Sonja Kielty, Curator of exhibitions has written a blog giving insight in the recent Circus-themed exhibitions at Cartwright Hall.
The exhibition Cupola marks the celebration of the 250th Anniversary of UK modern circus in 2018. The exhibition showcases the work of local aerial circus company Skinning the Cat who toured internationally 1988 – 2002 and could often be seen performing in Lister Park as part of the Bradford Festival.
Skinning the Cat lived in Manningham and many of the artists involved to make their shows were from Bradford. These skills included set, prop and costume design, performance, photography, graphic design and marketing. As well as practicing trapeze above the heads of footballers in Manningham Sports Centre, Skinning the Cat created their work as members of Bradford arts studios in Thornton.
Becky Truman, artistic director and aerialist for Skinning the Cat has created sculptures that explore audience and artist engagement through the circus experience, past and present in Yorkshire. The exhibition parallels a Skinning the Cat costume displayed at the Victoria and Albert Museum in London, which marks the company’s role in the creation of contemporary circus. The exhibition includes amongst others, the costume which worked as a duo on the trapeze with the one displayed in the V&A.
The exhibition was kindly funded by a Grants for the Arts Award, Arts Council England.
Installation of the Exhibition
After meeting with Becky Truman and Jenny Wilson, Irregular Arts, a good year or two beforehand, it was brought to our attention at 2018 would be the anniversary of Circus in the UK. I personally loved Skinning the Cat as an art student here in Bradford in the 1990s, nights out on travellers sites, seeing members of this amazing troupe practising early in the mornings on ropes on trees in Bradford 7. They travelled around Europe, with babies, a strong group of incredibly physically fit young women, putting Bradford right there on the international map.
The Sculpture Court in Cartwright Hall Art Gallery is the ‘Cupola’. Immediately Becky knew she wanted to recreate the aerial experience of her skill set within the heights of this double story Edwardian building, the space overlooked from a second floor balcony.
And so it began, scaffold, trapeze, costume. Belted and roped, Becky’s team revisited their agility and talent to hoist mannequins, masks and built the original structure that was once used for Skinning the Cat performances.
Now a lecturer in sculpture at Bradford College, Becky’s artistic skills continue. In order to explore the audience reaction from the performer’s viewpoint, Becky created stunning fibre glass relief panels with her students. Ears, mouths, hands subtly surround the Court, unnoticeable at first, the eye taken immediately to the colours, sequins and sheer scale of the installation. They then become apparent, the same hue and hint in colour and texture as the marble sculptures so familiar around the building. They were heavy structures, BMG technical staff built and installed specific walls for them in order to withstand the weight.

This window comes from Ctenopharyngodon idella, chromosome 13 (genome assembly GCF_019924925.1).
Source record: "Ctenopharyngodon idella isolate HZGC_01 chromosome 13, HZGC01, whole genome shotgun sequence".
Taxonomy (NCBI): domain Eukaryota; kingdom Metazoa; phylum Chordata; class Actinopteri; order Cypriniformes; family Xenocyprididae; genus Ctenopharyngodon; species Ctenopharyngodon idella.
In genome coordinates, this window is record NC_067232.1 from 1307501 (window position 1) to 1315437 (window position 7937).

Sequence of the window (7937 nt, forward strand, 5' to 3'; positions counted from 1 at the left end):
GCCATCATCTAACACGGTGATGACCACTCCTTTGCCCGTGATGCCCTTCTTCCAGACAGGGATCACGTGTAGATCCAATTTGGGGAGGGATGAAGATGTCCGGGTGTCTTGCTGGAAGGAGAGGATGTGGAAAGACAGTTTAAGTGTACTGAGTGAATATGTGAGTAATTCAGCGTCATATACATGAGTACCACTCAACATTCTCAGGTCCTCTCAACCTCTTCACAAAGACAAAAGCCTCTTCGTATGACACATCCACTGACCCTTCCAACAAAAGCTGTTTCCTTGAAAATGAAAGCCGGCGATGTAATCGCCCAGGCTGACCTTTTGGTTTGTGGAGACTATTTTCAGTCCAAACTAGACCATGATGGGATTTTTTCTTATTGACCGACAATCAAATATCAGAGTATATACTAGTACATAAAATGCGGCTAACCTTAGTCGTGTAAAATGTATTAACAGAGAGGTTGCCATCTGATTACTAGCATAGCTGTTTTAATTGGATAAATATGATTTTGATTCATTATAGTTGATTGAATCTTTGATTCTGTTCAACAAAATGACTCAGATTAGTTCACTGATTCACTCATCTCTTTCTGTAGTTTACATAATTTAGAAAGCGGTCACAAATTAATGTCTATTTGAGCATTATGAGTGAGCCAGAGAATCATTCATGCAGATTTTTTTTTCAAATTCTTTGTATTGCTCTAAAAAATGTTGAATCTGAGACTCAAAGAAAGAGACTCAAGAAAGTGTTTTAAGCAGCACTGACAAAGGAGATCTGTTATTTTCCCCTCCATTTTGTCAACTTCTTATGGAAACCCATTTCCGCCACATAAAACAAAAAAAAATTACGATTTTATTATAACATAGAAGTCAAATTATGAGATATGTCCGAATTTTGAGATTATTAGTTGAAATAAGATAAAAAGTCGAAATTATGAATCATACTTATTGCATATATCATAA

Adjoining Cupola in the Sculpture Court we wanted to celebrate all of circus as part of the 2018 250th anniversary
For 25 decades the wonderful amazing art and entertainment form known as circus has thrilled, delighted and enchanted audiences all over the world.
But what do we know about its history and development and the many stories of dare devilry that were found in the circus ring?
From the founder of Circus himself, Philip Astley, an equestrian from Newcastle under Lyme, to the real life daring young man on his flying trapeze who gave his name to the leotard, learn the secrets of the ring, the lifestyle and the stories of the circus, the identity of the original human cannonball act in 1877 and when the big top was invented. Come and discover the part played by Berry’s of Bradford, the designers of choice for the leading British Circus families whose posters proclaimed the coming of leading shows across the United Kingdom and see examples of their work across the years.
Social history objects from Bradford’s museum collections are included plus some items on loan by private lenders, Baccara Smart (granddaughter of Billy Smart) and collector of all things circus and contemporary illustration by Emily Sutton,
Posters on loan from the National Fairground and Circus Archive.
533 guests joined us for the opening in November with aerial artist, sculptress and costumier Becky Truman in her lunchtime talk about ‘Cupola’, ‘Skinning the Cat’ and the audience response to this age old gathering of dare devilry and entertainment.
Guests viewed the exhibitions to a backdrop of sounds and smells of the excitement of the circus with accordion by former Chumbawamba’s Phil Moody, circus made popcorn, candy floss and roving circus characters – body painted by Bradford College’s Events and Make Up students. VIP thanks were given by Professor Vanessa Toulmin.
Related events and activities continue, amongst which have been:
Mask Making with artist Becky Truman half term drop in (see the video below)
As part of the Friends Lecture Series, V&A Talk: Aerial Icons with Cathy Hail (Curator of Popular Entertainment from the Theatre & Performance Department of the V&A) examined the history of aerial performance over the years.
For International Women’s Day in March 2018 the lunchtime talk ‘Women in History’ was introduced by Dea Birkett, Director of ‘Kids in Museums’ and ringmaster of Circus250, joined Professor Vanessa for an illustrated talk on the charismatic and trail blazer women who have defined circus over the past 250 years.
For some more fascinating tidbits and info, follow these links: